Outside plant installation (OSP) of fiber optic cables can be a more diverse process than premises installations. OSP installs may include placing aerial or underwater cable, direct-buried cable, cable in conduit or installing conduit or innerduct and then pulling cable. A single link may use several types of installation. Cables may end when pulled into buildings or terminated at the top of poles where surveillance cameras or wireless access points are located. Splices where cables are concatenated can be placed in pedestals, buried underground or hung in aerial splice closures.

(Ed. Note: Part 3 is here.)

The diversity of OSP installation makes it extremely important for the contractor to know the route of the cable to be installed. Like the estimator, who should walk the route before beginning the estimating process, the contractor must see challenges before they arise. This inspection allows the contractor to determine what special equipment may be needed and even double check that all the permits needed are in order. Long cable pulls in conduit will require lubricants to reduce friction. Longer pulls may require intermediate pulls in both directions. An intermediate pull will require your installers to “figure eight” the cable at the midpoint to prevent kinking.

Hardware and equipment

OSP installations may require positioning of supporting structures before the cable placement can begin. New conduit or innerduct may need to be buried, or conduit already in place may need to be checked, old cables removed and new innerduct installed. Some buried cables even may require the installation of manholes or controlled-environment vaults for equipment and conduit.

Not only does the contractor need to consider all the hardware that may need to be installed, but he or she has to schedule the specialized equipment needed: trenchers or cable plows, backhoes, bucket trucks, cable winches, etc., and ensure that personnel are well-trained in their use.

Once the infrastructure is in place and the cabling pulled, the fiber optic splicing work begins. Now, scheduling the availability of appropriate fiber optic equipment is the concern. If the cable is to be spliced outdoors, a splice trailer is normally used, unless splices are being made on a pole or in a bucket, where a tent may be required in bad weather.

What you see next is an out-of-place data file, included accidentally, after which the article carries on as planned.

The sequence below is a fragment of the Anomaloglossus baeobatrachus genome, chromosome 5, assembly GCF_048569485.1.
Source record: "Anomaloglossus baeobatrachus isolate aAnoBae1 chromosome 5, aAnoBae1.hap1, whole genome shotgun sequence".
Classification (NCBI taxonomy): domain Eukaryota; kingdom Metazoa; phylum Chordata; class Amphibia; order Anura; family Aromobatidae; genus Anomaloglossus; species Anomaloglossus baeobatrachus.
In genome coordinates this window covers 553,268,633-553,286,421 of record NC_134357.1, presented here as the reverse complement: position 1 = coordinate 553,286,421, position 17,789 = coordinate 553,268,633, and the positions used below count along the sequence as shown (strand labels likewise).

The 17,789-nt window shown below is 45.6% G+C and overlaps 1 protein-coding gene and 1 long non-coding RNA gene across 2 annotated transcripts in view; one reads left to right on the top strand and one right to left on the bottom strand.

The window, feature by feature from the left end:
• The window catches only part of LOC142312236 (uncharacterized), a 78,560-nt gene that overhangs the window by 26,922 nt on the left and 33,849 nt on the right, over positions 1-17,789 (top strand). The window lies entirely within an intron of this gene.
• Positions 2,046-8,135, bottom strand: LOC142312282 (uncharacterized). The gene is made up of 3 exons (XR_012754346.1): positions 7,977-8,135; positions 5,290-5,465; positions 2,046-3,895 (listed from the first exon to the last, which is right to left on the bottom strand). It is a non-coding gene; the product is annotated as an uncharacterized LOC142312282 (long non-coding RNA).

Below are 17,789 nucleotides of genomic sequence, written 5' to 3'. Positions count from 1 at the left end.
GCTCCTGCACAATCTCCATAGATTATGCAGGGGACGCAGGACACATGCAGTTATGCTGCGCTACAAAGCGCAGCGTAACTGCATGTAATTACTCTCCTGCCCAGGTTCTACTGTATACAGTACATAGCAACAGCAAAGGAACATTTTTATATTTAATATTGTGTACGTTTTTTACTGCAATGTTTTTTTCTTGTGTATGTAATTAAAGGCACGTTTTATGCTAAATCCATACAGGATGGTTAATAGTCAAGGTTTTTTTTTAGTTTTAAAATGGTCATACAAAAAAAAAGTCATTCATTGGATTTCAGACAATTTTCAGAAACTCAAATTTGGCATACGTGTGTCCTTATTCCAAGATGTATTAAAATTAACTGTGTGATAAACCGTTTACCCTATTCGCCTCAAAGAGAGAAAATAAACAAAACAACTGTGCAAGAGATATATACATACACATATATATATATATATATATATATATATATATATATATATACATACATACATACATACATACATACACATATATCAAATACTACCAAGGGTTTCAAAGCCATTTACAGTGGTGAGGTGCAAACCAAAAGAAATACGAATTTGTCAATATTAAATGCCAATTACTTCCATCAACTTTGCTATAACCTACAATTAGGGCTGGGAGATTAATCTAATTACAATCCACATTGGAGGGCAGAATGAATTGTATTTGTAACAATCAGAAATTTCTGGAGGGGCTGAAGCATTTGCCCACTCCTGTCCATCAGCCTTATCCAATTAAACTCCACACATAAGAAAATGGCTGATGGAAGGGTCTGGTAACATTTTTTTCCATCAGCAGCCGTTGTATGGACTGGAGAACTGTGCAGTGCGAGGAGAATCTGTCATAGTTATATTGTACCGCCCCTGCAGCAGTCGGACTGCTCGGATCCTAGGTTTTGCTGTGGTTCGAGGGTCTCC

Each splice must be verified with an optical time-domain reflectometer (OTDR) test. Preferably, testing is done as each splice is made. To be efficient, a splicer will be on the job site, and a test tech will be at the other end of the cable with an OTDR to verify each splice. Splicing machines give an estimate of splice loss, but going back later, opening a splice closure and resplicing is an expensive proposition.

Care should be taken to ensure each fiber is placed carefully in the splice closure to prevent damage, and the closure needs to be sealed carefully to prevent long term degradation. And, as we always warn splicers, careful identification marking inside the closure makes identifying fibers much easier if a later problem requires re-entry.

Termination

Cables will be terminated inside facilities where they will connect to communications equipment. OSP cables generally do not meet National Electrical Code flammability requirements, so the cable entering a building must be terminated or spliced to indoor cables soon after entry. Some OSP cables have double jackets, an outer one for outdoors and an inner one rated for indoor use, so the outer jacket can be stripped off inside the building and the cable run to the equipment room. Cables terminated in pedestals or vaults do not have this requirement.

Generally, single-mode OSP cables will be terminated by splicing pigtails onto each fiber, and splices will be placed in a splice closure. Multimode fibers can be handled the same way or terminated directly onto the fibers. Most OSP cables will require installing a breakout kit, which sleeves each fiber in a tube rugged enough for direct termination.

Safety

OSP safety is a very important issue, well beyond the usual fiber issues of protecting your eyes from fiber shards. Routes should be cleared with “One Call” or “Call Before You Dig” services to ensure no buried cables or pipes are in the proposed route. Installers working with cable-placing machinery need to be well trained in how to operate them safely. Aerial installations are particularly dangerous, since poles usually have electrical cables too close for comfort. Every OSP job should have posted safety procedures and all personnel should be briefed in their use.

HAYES is a VDV writer and educator and the president of The Fiber Optic Association. Find him at www.jimhayes.com.

(Ed. Note: Part 5 is here.)